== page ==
Gothic literature is an English genre of fiction that was popular in the eighteenth to early nineteenth centuries, characterized by an atmosphere of mystery and supernatural horror and having a pseudo-medieval setting. The very first example of gothic literature in history was attributed to Horace Walpole and his novel, The Castle of Otranto (1764). Other examples include Dracula (1897) by Bram Stoker, Jane Eyre (1847) by Charlotte Brontë, and Wuthering Heights (1847) by Emily Brontë. Seeing these classic examples of gothic novels, Daphne Du Maurier wrote Rebecca, a traditional romantic Gothic novel, in 1938, using her own personal life experiences and the customary elements of gothic literature to make her readers feel tense and anxious. She uses her marriage with Major Frederick Browning and his former love, Jan Ricardo, to create an outline and give color to Rebecca. Daphne Du Maurier also uses the setting, atmosphere, emotions and other elements of gothic literature to help contribute to the storyline of the novel. Daphne Du Maurier's History Daphne's suspicion within her own marriage with Major Frederick "Boy" Browning in 1932 fuelled the shocking and suspenseful plot of Rebecca. When Daphne signed the deal with her publisher Victor Gollanzc for her novel, she only knew that Rebecca would be its title and that jealousy would be its theme. Beyond these two things, Du Maurier had no idea what she would write about. Nevertheless, an idea came into Daphne's mind the year she married Tommy or Frederick "Boy" Browning. Tommy had previously been engaged with Jan Ricardo, an alluring and dark-haired lady. It was the suspicion that Frederick was still enticed by Jan that gave Daphne the idea for her novel.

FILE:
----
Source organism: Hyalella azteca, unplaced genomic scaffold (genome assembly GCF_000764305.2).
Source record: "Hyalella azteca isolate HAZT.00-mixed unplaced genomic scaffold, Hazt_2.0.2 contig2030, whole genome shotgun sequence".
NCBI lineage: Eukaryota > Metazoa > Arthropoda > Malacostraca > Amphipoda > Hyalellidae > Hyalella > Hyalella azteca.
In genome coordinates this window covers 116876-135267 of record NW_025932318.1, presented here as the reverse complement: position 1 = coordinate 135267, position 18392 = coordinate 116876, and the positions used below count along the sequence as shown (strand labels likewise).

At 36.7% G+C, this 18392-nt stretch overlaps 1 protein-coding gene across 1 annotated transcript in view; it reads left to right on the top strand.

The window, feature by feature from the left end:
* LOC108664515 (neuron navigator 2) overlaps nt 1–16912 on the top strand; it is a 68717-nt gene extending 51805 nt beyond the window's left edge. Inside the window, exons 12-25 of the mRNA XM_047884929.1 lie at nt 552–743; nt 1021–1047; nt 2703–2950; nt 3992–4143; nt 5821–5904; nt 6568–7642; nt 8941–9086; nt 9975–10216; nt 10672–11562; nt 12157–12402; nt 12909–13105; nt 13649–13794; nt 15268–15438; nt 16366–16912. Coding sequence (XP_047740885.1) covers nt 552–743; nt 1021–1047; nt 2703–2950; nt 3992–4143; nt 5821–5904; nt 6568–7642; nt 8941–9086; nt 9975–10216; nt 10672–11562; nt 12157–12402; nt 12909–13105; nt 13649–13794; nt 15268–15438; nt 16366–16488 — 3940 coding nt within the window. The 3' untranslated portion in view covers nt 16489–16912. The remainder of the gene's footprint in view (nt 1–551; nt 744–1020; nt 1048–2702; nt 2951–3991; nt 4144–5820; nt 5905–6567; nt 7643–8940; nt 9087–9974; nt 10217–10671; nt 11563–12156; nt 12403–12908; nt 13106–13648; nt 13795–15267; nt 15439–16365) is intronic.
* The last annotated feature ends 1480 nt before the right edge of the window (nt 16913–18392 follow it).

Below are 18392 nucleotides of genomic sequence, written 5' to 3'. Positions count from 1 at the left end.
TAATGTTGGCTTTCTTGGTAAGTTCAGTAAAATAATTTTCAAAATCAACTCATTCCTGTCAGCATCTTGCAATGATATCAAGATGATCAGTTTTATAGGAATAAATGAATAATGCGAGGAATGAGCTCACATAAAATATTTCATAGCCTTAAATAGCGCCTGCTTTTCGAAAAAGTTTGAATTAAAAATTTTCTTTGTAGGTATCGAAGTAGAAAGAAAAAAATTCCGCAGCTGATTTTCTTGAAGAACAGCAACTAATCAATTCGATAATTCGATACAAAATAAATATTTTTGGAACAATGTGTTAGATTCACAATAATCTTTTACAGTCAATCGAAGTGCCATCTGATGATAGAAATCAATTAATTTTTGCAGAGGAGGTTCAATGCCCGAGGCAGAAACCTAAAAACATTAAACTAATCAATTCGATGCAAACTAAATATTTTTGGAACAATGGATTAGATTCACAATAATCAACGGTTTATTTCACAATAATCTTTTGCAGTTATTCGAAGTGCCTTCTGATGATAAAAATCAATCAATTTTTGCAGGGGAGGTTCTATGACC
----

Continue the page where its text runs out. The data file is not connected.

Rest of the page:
Although it took Daphne several months to write Rebecca, she would eventually publish her novel, which incorporated everything that the public would want in a gothic romantic novel. She classified this intriguing novel as a "study in jealousy" (Dennison), whilst acknowledging that Rebecca had a few origins from her own life. Soon after Rebecca was published, it gained wide popularity and even though the novel had great demand, many of the readers had one question to ask: "Why does the narrator have no name?" (Dennison). Mrs. De Winters, the narrator, is nameless because she is identified as Daphne Du Maurier herself, who has a very unique and classy name that people usually misspell. Also, the idea for the novel's own Manderley came from Du Maurier's life. It was the Cornish mansion, Menabilly, that Daphne had fallen in love with and had become her home for half a century, in Alexandria. Similar to Rebecca and Maximilian, Daphne and Tommy were not devoted to one another and Tommy's previous love, Jan Ricardo, passed away when Jan committed suicide by throwing herself under an oncoming train during World War II. Elements of Gothic Literature
Daphne Du Maurier uses the traditional elements of gothic literature to enhance the feeling of tension in her fourth novel Rebecca. The first element we get is the setting, which in our case is Manderley. Manderley, complete with the woods, the beach and the sea is the perfect setting for a gothic novel because it seems seemingly abandoned and it also has a lot of closed doors. This setting creates a sense of foreboding and mystery which could symbolize the obscure parts of our human nature. Then we get the atmosphere of mystery and suspense. For example, the unknown corridors that Mrs. De Winters stumbles into when Maximilian's sister comes. We also get